Benign fasciculation syndrome (muscle twitch) symptoms, causes and natural treatment

By: Dr. Victor Marchione | General Health | Thursday, May 05, 2016 - 02:00 PM

Benign Fasciculation Syndrome muscle twitchBenign fasciculation syndrome (muscle twitch) is a neurological disorder that affects parts of the brain, spinal cord, and nerves. Neurological disorders in general can be mild or quite severe, depending on their cause. In some cases, neurological disorders are not associated with another condition. In benign fasciculation syndrome, the muscles rapidly contract and relax, causing the muscle to twitch. It is considered a less severe but highly annoying neurological disorder.

Benign fasciculation syndrome (BFS) is the occasional or nearly continuous twitching of voluntary muscles. There are many reasons for muscle twitches ranging in severity, including multiple sclerosis and ALS. In BFS, the cause is often not serious and not associated with a disease, disability, or injury, hence the term benign. Even though the cause may not be serious, it doesn’t change the fact that it can be quite annoying to live with.

Benign fasciculation syndrome symptoms

Symptoms of BFS are most commonly noticed when a person is at rest. BFS can move from one muscle area to another. Symptoms of BFS include:

  • Overall fatigue and pain in the affected muscles
  • Anxiety as a result of not knowing what is causing the twitch
  • Intolerance to physical activity
  • Sensation of having lump in throat – can be a result of anxiety
  • Numbness or tingling of the affected muscles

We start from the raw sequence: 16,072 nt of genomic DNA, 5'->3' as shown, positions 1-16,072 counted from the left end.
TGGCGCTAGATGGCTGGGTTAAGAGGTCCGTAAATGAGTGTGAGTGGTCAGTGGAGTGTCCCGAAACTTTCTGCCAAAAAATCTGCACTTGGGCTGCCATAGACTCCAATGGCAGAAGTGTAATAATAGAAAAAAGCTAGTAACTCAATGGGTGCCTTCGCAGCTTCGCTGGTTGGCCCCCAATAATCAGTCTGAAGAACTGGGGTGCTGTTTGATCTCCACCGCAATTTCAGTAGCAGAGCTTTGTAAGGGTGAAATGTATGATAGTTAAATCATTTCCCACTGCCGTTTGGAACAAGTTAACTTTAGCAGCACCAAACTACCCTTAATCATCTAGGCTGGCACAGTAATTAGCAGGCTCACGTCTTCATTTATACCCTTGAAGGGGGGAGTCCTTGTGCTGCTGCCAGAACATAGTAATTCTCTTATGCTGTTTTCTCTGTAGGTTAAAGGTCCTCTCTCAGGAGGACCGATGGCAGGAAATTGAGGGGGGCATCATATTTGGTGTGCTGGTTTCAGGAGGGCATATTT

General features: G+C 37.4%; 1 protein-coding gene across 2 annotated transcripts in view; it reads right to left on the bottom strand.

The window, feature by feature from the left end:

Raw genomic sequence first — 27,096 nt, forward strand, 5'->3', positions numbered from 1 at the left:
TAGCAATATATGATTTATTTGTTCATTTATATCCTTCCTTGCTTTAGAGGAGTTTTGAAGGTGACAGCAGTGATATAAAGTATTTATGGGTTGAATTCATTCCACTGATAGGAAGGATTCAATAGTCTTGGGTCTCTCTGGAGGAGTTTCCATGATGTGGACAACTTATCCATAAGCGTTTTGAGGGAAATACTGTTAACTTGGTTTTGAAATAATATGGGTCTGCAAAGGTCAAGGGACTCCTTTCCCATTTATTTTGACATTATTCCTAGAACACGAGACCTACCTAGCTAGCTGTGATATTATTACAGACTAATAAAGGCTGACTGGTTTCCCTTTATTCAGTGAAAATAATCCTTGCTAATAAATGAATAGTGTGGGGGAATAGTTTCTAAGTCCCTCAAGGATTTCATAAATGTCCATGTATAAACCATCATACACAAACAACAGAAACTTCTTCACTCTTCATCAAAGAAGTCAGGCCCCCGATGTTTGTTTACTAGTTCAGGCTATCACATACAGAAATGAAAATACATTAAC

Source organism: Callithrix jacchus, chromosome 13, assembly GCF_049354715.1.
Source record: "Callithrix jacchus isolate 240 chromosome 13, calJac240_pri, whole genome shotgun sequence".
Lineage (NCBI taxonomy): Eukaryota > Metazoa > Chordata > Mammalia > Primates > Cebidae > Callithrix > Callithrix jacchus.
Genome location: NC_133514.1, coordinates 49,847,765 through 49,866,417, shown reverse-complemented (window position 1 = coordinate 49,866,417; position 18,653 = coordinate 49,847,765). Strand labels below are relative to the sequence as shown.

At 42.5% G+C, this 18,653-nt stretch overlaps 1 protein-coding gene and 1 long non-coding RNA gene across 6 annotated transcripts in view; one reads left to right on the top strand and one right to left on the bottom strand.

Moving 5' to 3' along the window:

• Cramps of the muscles
  • Exaggerated tendon reflexes
  • Tremors or itchiness
  • Sudden muscle contractions
  • Muscle stiffness
  • Twitching

Benign fasciculation syndrome causes

The exact cause of BFS is still unknown, but there are theories that may help explain some of the root causes. Causes of BFS may include overexertion of the muscle, chronic organophosphate poisoning (additional research is required to further investigate this cause), taking certain drugs like anticholinergics (e.g., diphenhydramine), opiates (e.g., morphine), a magnesium deficiency, neuropathies, anxiety, regular strenuous exercise, ADHD and drugs to treat the condition, and essential tremors that are not associated with a disease.

Benign fasciculation syndrome diagnosis and treatment

Myasthenia gravis, a neuromuscular disease, causes voluntary muscle weakness and fatigueDiagnosis of BFS begins with ruling out other health conditions muscle twitches may be symptomatic of. This may involve testing for multiple sclerosis and ALS, and other neuropathies. Your doctor may conduct a thorough neurological examination and have you undergo electromyography (EMG) to rule out any real nerve damage, which BFS is not associated with.

Your doctor will also test for muscle weakness, have you undergo strength tests for clinical weakness and resistance strength tests, and examine your tendon reflexes.

Treatment for BFS may include medications to treat any tremors, psychological counseling, magnesium supplements in case of deficiency, and anti-inflammatory medication for patients with pain and inflammation.

It’s also important to reduce daily stress to reduce anxiety as it can worsen BFS.

Natural remedies for benign fasciculation syndrome

Natural remedies can be used to treat BFS and reduce symptoms associated with the condition in order for you to live a normal life all the while reducing stress. Here are some of those natural remedies you can try in order to treat your BFS.

  • Develop a stress management routine either with yoga, breathing exercises, or essential oils.
  • Eat well and exercise regularly.
  • Try getting a massage and opt for an aromatherapy massage for added stress-reducing benefits.
  • Eat fruits and nuts rich in magnesium like bananas, avocados, leafy greens, and dark chocolate.
  • Reduce caffeine intake.
  • Take Epsom salt baths.

If BFS is overtaking your life, speak to your doctor about other treatment options you can benefit from.


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Sources:

http://mddk.com/benign-fasciculation-syndrome.html
http://www.tandfonline.com/doi/abs/10.3109/15360288.2014.997856?journalCode=ippc20
http://brain.oxfordjournals.org/content/brain/133/11/3458.full.pdf

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